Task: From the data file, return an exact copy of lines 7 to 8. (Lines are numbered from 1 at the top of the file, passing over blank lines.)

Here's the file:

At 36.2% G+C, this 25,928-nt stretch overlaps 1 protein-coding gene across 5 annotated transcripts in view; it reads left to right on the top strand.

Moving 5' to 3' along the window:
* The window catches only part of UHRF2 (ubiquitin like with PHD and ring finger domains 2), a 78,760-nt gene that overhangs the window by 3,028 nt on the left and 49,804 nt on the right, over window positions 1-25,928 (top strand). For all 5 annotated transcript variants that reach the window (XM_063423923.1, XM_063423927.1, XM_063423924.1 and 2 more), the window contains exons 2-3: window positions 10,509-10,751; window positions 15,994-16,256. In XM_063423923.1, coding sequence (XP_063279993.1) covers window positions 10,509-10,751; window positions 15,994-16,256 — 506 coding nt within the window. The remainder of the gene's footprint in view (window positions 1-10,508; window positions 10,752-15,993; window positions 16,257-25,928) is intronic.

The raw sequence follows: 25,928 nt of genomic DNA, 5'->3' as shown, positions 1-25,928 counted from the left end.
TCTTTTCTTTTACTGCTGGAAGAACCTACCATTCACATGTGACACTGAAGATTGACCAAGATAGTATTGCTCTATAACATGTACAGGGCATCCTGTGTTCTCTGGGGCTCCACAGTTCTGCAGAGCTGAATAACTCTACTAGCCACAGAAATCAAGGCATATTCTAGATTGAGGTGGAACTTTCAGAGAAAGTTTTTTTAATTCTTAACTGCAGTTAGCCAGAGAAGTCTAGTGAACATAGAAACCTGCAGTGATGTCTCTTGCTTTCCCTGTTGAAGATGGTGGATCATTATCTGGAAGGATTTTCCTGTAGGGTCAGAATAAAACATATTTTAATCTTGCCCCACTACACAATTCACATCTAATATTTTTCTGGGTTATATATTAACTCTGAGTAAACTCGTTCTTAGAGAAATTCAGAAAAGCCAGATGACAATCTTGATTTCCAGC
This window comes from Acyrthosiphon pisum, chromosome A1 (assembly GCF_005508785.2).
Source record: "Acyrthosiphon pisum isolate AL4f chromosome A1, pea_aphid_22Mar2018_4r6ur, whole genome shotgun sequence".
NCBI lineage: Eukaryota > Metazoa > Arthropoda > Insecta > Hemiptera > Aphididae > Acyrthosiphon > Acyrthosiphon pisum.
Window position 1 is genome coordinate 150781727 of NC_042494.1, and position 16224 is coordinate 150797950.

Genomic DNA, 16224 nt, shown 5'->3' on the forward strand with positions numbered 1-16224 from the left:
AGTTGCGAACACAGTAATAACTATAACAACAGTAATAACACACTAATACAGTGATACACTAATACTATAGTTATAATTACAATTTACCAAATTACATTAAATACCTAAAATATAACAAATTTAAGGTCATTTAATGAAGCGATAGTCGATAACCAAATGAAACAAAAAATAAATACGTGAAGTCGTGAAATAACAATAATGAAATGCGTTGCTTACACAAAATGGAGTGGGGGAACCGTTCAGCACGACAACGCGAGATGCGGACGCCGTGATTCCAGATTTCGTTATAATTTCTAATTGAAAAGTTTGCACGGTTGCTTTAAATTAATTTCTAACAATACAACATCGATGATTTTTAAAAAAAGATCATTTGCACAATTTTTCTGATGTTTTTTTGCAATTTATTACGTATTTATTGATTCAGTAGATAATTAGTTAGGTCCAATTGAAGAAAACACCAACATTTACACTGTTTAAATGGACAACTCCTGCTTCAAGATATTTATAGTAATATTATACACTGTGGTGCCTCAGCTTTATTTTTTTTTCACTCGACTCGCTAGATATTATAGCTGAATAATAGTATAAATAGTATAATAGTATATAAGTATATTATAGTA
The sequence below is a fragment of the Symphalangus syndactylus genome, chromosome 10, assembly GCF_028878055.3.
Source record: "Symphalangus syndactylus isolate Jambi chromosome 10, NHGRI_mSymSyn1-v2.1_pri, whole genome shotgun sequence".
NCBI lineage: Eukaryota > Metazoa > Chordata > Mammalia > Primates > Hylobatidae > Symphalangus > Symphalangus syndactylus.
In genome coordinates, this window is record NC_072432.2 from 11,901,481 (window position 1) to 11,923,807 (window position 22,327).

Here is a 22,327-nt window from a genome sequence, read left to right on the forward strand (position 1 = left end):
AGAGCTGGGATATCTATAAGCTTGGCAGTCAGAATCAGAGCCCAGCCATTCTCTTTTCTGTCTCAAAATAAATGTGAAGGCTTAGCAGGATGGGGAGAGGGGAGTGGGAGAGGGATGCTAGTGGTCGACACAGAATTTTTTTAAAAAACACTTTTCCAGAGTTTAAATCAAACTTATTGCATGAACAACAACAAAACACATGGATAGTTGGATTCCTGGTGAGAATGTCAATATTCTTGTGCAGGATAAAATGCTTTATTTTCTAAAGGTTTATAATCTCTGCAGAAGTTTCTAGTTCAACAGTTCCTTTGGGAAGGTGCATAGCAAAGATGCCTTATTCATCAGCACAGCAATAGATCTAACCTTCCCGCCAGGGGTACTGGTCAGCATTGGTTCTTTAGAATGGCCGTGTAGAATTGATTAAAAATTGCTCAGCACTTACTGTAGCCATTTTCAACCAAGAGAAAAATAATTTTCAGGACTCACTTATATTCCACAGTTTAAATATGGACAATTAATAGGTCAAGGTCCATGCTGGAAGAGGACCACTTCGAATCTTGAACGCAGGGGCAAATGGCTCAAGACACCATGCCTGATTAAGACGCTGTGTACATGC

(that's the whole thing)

Source record: "Acyrthosiphon pisum isolate AL4f chromosome A1, pea_aphid_22Mar2018_4r6ur, whole genome shotgun sequence".
NCBI lineage: Eukaryota > Metazoa > Arthropoda > Insecta > Hemiptera > Aphididae > Acyrthosiphon > Acyrthosiphon pisum.